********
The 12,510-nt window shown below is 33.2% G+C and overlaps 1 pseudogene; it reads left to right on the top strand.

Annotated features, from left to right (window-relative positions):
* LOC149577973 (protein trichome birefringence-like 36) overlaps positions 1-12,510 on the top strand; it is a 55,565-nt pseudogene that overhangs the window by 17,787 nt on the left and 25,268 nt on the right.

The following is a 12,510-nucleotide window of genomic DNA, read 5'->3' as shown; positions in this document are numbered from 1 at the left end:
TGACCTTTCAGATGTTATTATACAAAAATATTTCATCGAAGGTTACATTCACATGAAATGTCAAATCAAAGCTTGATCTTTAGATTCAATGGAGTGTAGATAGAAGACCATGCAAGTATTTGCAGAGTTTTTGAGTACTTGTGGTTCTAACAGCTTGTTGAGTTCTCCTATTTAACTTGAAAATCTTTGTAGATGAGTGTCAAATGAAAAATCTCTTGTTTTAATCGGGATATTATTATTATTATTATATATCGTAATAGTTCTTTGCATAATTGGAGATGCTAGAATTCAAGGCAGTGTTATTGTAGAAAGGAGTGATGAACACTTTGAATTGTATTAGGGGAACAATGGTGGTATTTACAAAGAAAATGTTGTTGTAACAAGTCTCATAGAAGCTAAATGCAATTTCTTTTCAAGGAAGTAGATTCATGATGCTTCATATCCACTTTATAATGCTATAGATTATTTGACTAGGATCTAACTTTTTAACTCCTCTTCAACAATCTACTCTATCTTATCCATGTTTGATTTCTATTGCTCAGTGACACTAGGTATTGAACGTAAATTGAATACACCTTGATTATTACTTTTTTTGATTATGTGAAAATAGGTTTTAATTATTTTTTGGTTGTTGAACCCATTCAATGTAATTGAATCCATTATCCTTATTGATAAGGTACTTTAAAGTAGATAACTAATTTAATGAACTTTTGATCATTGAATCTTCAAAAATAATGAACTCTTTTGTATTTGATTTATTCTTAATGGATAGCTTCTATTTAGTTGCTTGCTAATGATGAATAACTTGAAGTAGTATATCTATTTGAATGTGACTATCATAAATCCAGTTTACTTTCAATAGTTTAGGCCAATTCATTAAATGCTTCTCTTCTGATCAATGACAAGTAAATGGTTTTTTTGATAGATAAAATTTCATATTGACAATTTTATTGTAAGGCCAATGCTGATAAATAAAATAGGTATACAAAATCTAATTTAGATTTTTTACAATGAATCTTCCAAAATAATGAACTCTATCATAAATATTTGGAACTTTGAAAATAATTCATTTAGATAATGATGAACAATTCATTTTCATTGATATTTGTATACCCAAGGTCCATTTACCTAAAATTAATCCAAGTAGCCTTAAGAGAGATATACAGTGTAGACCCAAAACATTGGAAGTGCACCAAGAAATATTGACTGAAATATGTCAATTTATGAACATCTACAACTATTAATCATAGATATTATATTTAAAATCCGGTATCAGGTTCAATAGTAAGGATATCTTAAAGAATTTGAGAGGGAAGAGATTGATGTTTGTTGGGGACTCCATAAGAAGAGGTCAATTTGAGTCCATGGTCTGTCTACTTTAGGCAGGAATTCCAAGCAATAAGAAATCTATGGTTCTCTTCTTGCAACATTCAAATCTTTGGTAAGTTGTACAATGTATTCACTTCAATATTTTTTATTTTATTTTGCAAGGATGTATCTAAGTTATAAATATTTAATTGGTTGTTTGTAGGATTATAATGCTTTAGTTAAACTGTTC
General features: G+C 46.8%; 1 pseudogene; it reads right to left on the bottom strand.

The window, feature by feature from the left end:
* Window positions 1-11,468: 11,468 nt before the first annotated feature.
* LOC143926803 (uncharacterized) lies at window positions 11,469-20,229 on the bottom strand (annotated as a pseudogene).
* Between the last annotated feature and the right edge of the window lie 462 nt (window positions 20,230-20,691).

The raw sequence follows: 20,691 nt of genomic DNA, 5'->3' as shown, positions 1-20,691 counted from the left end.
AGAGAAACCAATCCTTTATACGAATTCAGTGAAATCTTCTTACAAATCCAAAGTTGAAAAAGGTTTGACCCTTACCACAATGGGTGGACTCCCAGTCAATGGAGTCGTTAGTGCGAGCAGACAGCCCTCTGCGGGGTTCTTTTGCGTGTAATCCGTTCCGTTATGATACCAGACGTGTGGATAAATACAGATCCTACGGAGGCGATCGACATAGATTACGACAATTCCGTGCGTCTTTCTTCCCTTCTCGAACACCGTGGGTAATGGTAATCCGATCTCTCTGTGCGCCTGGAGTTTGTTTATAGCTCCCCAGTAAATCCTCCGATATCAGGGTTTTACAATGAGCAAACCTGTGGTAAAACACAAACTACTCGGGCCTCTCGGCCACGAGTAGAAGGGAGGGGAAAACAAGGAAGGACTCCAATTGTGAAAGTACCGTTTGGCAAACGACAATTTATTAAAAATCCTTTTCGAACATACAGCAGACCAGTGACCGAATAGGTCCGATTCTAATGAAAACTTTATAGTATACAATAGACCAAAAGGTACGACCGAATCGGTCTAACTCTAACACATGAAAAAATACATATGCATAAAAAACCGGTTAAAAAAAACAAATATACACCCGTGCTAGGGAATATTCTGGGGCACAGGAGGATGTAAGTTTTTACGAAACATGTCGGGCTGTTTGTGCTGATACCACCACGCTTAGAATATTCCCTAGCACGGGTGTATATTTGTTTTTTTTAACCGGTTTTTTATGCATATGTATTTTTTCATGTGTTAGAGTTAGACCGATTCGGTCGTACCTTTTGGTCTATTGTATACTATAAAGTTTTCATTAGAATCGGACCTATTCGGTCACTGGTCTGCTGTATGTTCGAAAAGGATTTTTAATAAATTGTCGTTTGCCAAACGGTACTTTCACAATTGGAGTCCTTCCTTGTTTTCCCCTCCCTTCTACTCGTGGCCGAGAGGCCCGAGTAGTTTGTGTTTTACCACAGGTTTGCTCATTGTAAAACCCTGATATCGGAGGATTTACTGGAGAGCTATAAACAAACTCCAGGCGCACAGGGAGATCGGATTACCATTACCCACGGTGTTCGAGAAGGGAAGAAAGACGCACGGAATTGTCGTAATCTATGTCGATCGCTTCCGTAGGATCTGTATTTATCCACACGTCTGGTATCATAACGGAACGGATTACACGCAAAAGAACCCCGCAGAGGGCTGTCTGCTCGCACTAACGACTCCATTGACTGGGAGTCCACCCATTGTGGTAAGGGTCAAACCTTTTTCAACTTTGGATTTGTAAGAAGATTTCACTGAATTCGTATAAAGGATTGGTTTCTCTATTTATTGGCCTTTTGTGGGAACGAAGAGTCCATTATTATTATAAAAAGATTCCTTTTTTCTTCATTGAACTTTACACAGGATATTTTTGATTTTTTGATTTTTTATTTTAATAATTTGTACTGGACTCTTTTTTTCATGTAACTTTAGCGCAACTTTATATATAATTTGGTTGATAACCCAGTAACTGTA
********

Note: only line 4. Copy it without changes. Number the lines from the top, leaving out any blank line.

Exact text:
The following is a 12,510-nucleotide window of genomic DNA, read 5'->3' as shown; positions in this document are numbered from 1 at the left end: